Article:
I have read many books related to war, but they are mostly about the war, eg history (Rise & Fall of the 3rd Reich), economics (The Wages of Destruction), holocaust (Hitler's Willing Executioners), from which I have learned a lot. But as a reader, I remained at a distance from the experience of the war, the proverbial "arm-chair" observer. So I thank you for referring me to Intimate Voices and a closer encounter to this violent wound in human history. ...It evoked a dimension of empathy and compassion.
This is a unique read that puts the horror and stupidity of war up close and personal. And it brought so much of what I have previously read as an observer up close and much more personal. It reminds me that I have had a life of grace in that I have been spared the experience of war - at least so far.
Behind the crumbling walls, under the ancient bricks and the nearly forgotten streetcar tracks, the ghosts of Chicago live on.
From Resurrection Mary and Al Capone to the Murder Castle of H. H. Holmes and the funeral train of Abraham Lincoln, the spine-tingling sights and sounds of Chicago’s yesteryear are still with us . . . and so are its ghosts.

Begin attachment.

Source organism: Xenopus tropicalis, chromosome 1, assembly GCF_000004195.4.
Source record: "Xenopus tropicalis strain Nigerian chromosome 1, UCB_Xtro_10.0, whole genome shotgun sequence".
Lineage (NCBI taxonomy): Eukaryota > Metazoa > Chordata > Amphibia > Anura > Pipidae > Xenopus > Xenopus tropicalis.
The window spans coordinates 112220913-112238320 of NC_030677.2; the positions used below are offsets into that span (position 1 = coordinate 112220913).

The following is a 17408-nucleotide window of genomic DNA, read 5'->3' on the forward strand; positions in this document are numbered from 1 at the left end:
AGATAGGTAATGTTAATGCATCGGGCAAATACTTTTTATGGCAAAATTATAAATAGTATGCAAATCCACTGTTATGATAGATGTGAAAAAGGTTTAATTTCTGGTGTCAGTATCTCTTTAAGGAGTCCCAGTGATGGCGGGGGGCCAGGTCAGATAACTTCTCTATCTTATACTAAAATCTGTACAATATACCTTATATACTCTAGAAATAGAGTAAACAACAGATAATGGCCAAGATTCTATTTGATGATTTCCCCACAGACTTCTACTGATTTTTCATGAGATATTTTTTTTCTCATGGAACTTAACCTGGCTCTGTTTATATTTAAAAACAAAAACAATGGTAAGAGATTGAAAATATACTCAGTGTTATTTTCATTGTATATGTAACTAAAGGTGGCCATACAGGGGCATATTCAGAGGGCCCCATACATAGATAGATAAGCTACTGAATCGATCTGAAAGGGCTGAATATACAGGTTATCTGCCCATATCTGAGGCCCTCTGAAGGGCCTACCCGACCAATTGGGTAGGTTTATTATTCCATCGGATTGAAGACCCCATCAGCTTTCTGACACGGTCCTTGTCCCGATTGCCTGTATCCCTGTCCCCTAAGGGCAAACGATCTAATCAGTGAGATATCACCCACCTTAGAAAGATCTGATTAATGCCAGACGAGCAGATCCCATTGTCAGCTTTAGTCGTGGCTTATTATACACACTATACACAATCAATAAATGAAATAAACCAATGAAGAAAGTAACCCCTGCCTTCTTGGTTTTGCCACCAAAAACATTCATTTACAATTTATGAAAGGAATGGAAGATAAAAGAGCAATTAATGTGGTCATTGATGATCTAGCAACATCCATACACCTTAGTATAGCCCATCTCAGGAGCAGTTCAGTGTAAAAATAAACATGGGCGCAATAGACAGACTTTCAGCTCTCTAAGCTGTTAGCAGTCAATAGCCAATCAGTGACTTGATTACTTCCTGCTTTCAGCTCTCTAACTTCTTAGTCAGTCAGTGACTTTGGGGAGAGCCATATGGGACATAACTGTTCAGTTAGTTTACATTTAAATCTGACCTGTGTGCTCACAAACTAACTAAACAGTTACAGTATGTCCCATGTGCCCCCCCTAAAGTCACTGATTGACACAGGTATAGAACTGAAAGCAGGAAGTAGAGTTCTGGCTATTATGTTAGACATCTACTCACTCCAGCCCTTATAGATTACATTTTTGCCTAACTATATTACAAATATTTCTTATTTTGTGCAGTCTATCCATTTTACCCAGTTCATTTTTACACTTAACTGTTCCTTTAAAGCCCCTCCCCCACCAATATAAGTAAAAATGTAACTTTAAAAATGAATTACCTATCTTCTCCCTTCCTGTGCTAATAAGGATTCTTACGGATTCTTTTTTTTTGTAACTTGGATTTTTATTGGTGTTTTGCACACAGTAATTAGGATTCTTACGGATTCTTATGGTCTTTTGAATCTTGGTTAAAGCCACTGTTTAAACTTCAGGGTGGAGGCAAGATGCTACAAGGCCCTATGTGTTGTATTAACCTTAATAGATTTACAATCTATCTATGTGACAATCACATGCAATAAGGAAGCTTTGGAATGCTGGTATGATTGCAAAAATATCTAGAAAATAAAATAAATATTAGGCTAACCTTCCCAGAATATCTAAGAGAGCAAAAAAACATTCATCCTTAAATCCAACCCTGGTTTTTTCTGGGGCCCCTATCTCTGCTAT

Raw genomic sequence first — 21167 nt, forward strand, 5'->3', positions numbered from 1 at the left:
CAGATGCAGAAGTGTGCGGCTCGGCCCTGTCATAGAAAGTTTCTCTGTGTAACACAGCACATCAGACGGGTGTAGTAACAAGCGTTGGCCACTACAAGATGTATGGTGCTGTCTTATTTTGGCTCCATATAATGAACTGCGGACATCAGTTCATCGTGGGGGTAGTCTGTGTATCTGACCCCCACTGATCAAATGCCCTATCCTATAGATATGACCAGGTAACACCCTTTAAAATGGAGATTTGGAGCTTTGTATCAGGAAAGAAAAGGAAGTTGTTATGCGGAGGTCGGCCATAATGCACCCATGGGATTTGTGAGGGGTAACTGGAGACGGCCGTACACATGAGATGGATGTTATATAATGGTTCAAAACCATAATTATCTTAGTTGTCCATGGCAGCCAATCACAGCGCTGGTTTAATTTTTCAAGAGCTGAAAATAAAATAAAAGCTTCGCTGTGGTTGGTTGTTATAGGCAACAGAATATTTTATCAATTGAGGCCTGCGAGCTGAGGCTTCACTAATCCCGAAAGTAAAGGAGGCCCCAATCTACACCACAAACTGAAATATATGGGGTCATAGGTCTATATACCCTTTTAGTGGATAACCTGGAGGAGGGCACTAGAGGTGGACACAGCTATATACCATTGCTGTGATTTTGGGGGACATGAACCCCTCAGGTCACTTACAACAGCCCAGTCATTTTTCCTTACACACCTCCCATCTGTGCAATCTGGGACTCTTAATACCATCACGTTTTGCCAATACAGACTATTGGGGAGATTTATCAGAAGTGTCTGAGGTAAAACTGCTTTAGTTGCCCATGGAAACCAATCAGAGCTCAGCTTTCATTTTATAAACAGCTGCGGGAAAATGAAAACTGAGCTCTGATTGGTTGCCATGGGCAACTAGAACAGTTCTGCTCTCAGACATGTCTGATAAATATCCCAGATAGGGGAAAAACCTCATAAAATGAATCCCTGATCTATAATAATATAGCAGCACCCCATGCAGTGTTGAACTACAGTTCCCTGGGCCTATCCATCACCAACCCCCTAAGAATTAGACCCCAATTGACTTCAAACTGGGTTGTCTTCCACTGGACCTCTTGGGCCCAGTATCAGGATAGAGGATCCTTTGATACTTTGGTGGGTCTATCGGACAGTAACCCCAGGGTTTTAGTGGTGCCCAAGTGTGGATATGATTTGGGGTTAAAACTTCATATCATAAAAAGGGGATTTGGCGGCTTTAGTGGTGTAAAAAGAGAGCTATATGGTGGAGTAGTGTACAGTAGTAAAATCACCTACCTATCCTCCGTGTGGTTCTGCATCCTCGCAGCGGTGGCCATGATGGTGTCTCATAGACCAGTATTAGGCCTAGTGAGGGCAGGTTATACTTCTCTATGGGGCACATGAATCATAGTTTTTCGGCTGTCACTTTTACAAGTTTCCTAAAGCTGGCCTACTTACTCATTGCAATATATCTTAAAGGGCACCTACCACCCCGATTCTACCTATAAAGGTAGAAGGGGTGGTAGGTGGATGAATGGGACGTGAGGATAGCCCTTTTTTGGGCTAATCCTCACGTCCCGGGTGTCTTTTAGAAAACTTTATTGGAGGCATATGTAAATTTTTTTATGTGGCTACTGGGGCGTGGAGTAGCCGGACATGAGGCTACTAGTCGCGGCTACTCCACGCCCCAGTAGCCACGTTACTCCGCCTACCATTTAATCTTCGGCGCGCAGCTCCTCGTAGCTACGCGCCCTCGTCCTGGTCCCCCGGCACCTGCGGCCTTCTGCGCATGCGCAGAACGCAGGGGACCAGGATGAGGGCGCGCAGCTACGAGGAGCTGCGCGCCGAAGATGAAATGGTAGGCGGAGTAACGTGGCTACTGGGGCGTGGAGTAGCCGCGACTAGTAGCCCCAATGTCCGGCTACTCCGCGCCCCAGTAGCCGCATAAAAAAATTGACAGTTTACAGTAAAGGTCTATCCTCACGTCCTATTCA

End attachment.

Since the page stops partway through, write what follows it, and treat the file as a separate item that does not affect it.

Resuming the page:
Seeking to find out what we really know about the ghastly past of this famously haunted metropolis, professional ghost hunter and historian Adam Selzer pieces together the truth behind Chicago’s ghosts, and brings to light dozens of never-before-told firsthand accounts. Take a historical tour of the famous and not-so-famous haunts around town, from the Alley of Death and Mutilation to Satan’s Mile and beyond. Sometimes the real story is far different from the urban legend—and most of the time it’s even gorier.
About the Author
Adam Selzer is the author of more than a dozen books, including several novels and the acclaimed Smart Aleck's Guide to American History. While doing research for stories to tell on the ghost tours that he's run in Chicago for nearly a decade, he developed a knack for discovering new clues to old mysteries. With his trademark smart-alecky humor, he's applied himself to wading through mountains of death certificates, poring through reels and reels of newspaper archives, and, occasionally, sticking his head right into crumbling old tombs. He lives with his wife in a small Chicago apartment where the cats have them outnumbered and know it. Visit him online at Adamselzer.com.